The author has had a long and distinguished career in American publishing, including being president of the Book-of-the-Month Club and an editor, and seems to know personally about everybody engaged in American publishing between 1946 and the early 1980's. It is his contention that the post-war period until the early 1980's was at least as much a golden age of publishing as were the 1920's and 1930's with figures such as the legendary Max Perkins. Whether or not one agrees entirely with this assertion, the book does focus upon an extremely fascinating period and group of folks. The author simply went out and interviewed 120 "eyewitnesses" who had been engaged in publishing during this period at a variety of publishers: Knopf, Atheneum, Viking, Doubleday, Harper, and Little Brown to name just a few are discussed in individual chapters. The major paperback houses also are included. Because the author was interviewing his "own", he is just wonderful at filling out his pictures of what publishing was and how it operated during this period with insiders' perspectives. My only problem with the book, which despite its nearly 500 page length moves quickly, is that it is hard to keep all the large cast of characters and companies straight as you pass through the chapters. I also longed for a bit more of an explanation of exactly how editors "edit." His portraits of some key players, such as Alfred A. Knopf, Robert Gottlieb, and George Braziller, add enormously to the richness of the narrative. A small bibliography and some interesting photographs are included, as well as a solid index. A valuable book that is also quite interesting to read.
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1 of 1 people found the following review helpful By Cheryl Nunn on January 5, 2013
Format: Kindle Edition Verified Purchase
Anyone interested in the history and operations of the book publishing world from the 40's to the modern era should read this book. Learn how the major houses were built and who lead them, how they brought on their best talent and how some lost them! Their rejections are always more interesting than their bestsellers :)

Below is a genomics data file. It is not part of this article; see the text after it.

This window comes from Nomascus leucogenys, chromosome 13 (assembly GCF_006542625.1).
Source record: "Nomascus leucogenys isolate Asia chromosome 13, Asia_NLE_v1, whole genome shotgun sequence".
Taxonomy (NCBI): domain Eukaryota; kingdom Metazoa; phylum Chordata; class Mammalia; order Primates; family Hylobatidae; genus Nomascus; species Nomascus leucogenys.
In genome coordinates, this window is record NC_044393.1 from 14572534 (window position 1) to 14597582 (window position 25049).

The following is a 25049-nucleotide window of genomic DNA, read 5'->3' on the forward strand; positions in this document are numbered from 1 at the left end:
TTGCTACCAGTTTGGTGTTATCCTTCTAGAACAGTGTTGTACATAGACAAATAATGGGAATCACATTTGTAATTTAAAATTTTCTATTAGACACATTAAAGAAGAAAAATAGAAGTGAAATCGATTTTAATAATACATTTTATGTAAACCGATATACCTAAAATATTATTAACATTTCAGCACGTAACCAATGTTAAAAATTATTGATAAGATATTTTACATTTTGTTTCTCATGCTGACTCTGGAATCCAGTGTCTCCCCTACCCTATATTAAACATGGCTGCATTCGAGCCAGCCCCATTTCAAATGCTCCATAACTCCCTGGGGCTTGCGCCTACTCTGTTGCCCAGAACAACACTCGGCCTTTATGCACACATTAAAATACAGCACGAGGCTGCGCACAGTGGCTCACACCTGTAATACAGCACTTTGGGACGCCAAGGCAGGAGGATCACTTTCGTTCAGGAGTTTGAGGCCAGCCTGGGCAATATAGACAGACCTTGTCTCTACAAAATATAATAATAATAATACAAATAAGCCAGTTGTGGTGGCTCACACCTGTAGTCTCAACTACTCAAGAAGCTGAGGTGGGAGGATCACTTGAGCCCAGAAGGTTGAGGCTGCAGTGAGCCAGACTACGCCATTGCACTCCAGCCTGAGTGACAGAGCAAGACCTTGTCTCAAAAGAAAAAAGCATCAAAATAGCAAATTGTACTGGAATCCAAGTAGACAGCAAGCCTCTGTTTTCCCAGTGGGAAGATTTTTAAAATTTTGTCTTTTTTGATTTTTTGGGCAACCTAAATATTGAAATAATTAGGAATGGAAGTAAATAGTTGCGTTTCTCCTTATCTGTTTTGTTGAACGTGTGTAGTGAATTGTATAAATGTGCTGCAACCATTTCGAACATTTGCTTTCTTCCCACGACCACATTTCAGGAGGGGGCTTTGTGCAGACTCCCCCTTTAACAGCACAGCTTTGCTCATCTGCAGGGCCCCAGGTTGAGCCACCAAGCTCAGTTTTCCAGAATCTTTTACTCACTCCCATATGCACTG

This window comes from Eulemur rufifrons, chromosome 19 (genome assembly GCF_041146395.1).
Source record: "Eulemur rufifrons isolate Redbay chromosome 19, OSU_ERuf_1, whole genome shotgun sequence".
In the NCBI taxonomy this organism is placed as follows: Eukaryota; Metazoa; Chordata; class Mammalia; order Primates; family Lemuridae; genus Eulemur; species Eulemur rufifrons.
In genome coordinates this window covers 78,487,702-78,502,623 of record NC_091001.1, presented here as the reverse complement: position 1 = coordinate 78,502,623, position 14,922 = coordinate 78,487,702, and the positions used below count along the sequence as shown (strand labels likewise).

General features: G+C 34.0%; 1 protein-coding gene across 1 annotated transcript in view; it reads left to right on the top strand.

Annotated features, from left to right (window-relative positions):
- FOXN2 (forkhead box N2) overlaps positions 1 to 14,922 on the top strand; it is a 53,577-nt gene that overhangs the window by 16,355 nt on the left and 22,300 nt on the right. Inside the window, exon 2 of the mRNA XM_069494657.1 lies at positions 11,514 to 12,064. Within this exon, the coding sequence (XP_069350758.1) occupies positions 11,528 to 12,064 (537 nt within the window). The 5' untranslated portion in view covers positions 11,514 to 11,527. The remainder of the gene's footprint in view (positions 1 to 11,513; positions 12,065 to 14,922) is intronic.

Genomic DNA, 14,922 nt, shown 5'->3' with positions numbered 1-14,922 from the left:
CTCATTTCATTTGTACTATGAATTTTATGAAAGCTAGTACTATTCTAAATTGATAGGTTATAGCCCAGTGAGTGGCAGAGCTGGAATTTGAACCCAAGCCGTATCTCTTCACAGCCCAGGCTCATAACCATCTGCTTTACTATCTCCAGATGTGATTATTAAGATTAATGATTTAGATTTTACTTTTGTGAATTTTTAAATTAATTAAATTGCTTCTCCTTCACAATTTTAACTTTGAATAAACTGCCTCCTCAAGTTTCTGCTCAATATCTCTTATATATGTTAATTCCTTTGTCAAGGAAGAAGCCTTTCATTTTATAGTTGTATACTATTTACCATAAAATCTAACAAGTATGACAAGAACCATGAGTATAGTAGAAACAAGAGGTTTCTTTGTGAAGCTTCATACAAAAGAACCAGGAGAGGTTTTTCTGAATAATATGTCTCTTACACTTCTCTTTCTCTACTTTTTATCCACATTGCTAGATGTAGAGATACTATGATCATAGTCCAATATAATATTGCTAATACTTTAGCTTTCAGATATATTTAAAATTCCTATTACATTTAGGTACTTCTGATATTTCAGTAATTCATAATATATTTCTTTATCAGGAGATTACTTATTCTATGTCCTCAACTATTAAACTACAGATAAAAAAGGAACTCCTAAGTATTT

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Format: Hardcover Verified Purchase
Discovered a lot of interesting facts about the publishing business. It took a lot of talent, know how and hard work to survive and stay in the black ink. I love to read just thought it would be interesting to see how it all starts and what's involved from writer to the finished product.
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By Anthony L. on October 3, 2014
Format: Hardcover Verified Purchase
loved it
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0 of 2 people found the following review helpful By gordon saks on November 7, 2013
Format: Hardcover
I read this book when it first was published and compared to the recently published HOTHOUSE about FS&G, Al Silvermans book is a
wonderful overview of the origination of the book publishing houses that began after WW11, and were eventually sold and/or consolidated into
the mega-conglomorates that exist today, and whom have taken the "spice" and originality out of the profession.
This book portrays the wonderful and sometimes eccentric "heads of houses", and gives the reader a genuine look at what they had accomplished.
I had the honor of being in the publishing field during the '60's until 2000, and knew, and worked for, and was aware of many of the personalities described in this
wonderful memoir of a never to be replicated era.